“We analyse the internal part of the tubing for the nature and composition of scale layers at extreme detail, and we identify the corrosion mechanisms and scale formation that have taken place progressively over the years,” says Professor Rajan Ambat, DTU Mechanical Engineering. “Initially, the inner part of the tube will be covered with the scale on the top. We analyse the layered structure of the scale to determine the types. Then we remove the scale by chemical means and look into what is underneath on the tube. In this way, we can see the under-deposit corrosion, how it was formed, what is the material, and how is it different from well to well.”

The scale layers can be correlated to well history in a similar manner to the way we calculate the history of a tree (dendrochronology) from the growth rings when we cut wood. We have called this scalochronology.

Scale analysis is a very time-consuming work. To analyse one tubing requires one full month. Having worked on this through 2017, the researchers now have a clear picture of the distribution of the scales between the fields, and why the scale happened across the fields due to different well condition, the materials used, and the depths of the wells.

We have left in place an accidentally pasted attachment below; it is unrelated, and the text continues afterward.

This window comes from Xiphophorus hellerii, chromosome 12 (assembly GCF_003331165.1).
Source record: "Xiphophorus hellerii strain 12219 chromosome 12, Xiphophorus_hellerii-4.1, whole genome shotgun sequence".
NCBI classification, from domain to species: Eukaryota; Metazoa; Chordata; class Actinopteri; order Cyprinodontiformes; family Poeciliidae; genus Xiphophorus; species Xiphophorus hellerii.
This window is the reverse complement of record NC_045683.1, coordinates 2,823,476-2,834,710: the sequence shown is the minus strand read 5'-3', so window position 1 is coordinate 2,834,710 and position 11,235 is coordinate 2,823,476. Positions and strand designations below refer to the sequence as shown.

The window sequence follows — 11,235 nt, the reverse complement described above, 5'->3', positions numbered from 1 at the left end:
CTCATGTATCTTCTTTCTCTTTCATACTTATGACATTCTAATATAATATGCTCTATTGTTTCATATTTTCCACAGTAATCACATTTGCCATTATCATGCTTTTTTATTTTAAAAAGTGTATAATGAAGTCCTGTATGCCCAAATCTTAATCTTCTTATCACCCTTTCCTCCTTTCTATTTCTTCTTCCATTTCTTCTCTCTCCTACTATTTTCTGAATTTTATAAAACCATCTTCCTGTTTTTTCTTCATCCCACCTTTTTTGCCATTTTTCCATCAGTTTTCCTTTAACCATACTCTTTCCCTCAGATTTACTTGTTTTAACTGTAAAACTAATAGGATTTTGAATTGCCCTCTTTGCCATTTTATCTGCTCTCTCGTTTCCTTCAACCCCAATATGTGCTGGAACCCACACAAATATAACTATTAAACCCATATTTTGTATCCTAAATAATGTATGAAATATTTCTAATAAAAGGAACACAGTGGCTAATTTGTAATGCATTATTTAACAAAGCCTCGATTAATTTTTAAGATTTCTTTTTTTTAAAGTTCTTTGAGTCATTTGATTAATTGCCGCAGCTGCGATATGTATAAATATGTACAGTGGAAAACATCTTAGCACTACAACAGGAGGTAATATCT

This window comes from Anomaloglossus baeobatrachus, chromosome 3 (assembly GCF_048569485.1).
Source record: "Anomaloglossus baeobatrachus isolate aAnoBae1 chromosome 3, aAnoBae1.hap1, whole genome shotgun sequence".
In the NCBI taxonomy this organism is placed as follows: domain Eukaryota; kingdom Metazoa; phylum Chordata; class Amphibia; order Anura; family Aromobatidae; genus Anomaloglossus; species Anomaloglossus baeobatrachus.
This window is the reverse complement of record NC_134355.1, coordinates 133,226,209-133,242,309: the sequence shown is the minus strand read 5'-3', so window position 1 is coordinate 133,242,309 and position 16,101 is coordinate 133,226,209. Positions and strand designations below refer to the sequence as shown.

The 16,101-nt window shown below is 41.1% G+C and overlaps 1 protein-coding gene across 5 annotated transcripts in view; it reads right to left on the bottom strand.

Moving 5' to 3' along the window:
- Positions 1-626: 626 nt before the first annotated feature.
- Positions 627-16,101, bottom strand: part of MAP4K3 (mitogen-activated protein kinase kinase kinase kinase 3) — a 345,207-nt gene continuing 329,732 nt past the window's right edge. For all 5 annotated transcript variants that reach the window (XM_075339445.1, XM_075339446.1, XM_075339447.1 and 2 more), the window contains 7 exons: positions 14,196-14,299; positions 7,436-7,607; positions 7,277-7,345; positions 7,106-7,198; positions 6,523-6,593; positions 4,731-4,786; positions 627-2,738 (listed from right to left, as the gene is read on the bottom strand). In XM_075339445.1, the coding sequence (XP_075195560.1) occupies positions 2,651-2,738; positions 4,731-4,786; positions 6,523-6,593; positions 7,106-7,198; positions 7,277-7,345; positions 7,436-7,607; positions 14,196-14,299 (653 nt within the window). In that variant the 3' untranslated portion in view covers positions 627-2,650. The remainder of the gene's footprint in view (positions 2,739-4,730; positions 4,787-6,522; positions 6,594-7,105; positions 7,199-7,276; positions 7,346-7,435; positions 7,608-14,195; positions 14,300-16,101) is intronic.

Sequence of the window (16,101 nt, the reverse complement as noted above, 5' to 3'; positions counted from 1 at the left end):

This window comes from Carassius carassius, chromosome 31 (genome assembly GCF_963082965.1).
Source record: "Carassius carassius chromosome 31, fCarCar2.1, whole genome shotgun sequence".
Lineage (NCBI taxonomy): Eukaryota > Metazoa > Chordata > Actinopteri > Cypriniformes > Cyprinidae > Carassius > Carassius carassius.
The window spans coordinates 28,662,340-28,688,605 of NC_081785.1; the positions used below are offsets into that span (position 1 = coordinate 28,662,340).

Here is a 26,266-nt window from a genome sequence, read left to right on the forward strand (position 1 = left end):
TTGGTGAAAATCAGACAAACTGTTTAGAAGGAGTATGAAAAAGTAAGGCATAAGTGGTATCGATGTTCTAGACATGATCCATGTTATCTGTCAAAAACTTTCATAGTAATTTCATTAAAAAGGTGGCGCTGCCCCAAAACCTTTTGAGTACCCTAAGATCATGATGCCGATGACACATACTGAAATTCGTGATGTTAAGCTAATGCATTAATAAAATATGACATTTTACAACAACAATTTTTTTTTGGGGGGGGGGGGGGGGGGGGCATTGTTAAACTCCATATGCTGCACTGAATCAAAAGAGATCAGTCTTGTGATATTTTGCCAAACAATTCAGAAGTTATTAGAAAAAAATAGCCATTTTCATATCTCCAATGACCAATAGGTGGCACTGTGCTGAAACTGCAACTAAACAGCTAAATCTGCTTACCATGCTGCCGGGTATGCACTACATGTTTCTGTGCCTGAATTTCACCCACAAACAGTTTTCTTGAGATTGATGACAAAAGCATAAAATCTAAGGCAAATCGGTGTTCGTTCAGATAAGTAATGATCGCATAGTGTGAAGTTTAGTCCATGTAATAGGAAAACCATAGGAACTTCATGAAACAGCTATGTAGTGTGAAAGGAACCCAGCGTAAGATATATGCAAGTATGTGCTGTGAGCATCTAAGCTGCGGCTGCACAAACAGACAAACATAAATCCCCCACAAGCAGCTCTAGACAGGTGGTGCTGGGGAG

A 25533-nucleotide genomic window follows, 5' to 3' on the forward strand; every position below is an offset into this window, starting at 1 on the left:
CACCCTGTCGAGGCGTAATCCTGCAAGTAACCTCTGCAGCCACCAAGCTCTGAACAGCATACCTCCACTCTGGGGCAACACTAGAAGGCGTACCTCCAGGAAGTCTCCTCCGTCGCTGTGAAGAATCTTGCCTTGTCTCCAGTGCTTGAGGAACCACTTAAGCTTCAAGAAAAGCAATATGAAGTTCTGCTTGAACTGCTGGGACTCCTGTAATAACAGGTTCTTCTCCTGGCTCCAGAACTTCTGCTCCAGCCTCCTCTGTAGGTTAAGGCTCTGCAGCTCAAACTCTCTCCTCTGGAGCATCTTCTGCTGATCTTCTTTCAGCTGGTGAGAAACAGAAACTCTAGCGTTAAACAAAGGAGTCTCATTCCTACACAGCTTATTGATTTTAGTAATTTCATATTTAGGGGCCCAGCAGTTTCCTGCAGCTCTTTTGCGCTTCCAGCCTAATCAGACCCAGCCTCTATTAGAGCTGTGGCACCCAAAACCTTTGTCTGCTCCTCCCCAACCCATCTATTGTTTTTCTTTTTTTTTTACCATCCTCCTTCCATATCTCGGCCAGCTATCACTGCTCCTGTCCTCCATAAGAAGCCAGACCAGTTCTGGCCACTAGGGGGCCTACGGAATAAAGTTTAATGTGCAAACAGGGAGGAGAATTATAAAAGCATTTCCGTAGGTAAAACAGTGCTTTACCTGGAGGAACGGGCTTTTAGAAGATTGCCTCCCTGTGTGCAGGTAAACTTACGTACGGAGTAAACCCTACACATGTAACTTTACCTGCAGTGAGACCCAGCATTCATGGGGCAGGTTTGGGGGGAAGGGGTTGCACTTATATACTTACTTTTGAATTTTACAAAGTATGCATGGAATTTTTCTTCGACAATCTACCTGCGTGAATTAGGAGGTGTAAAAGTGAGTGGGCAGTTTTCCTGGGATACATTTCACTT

Recreating history

The team at DTU Chemical Engineering is studying the exact same wells in a different way. They have received chemistry data from Maersk Oil on the produced fluid from the wells over the years, in some cases going back to the mid 90’ies. Now their task is to recreate history. Based on their knowledge on chemistry, thermodynamics, and corrosion, they strive to predict what kind of corrosion has taken place in the tubing by using and improving the ‘SCALECERE’-model developed by Associate Professor Kaj Thomsen, DTU Chemical Engineering. Finally, they compare their predictions with the actual scale identified at DTU Mechanical Engineering to see if there is a match.

“Probably we will have to do the iteration back and forth at least five or six times to say: ‘now we are well aware of which type of scaling is being present when a well is producing a specific fluid’. Then we have understood what goes on,” says Philip Fosbøl.

The research teams expect to present the first conclusions by the end of 2018.

Under-deposit corrosion

Under-deposit corrosion represents one of the most damaging forms of corrosion to a tubing system, compared to normal acidic corrosion. It is typically very aggressive, causing deep penetration of the metal surface with reduced general corrosion in the surrounding areas. This is most likely initiated by a combination of various mechanisms: electrochemistry, scaling kinetics, crevice corrosion, reaction kinetics, thermodynamics and possibly other phenomena like microbial induced corrosion.

Cross section of scale

The picture shows a cross section of scale on a production tubing from well, showing different layers of scale growth due to corrosion and precipitation from fluid.

The layers tell the chronological history of the changes in the well similar to rings in the wood layers, the scale-chronology. This scale is approximately 1.5 mm thick.

On top of the picture you see the light gray tube and the scale, that was first formed. The bottom part is the newest scale.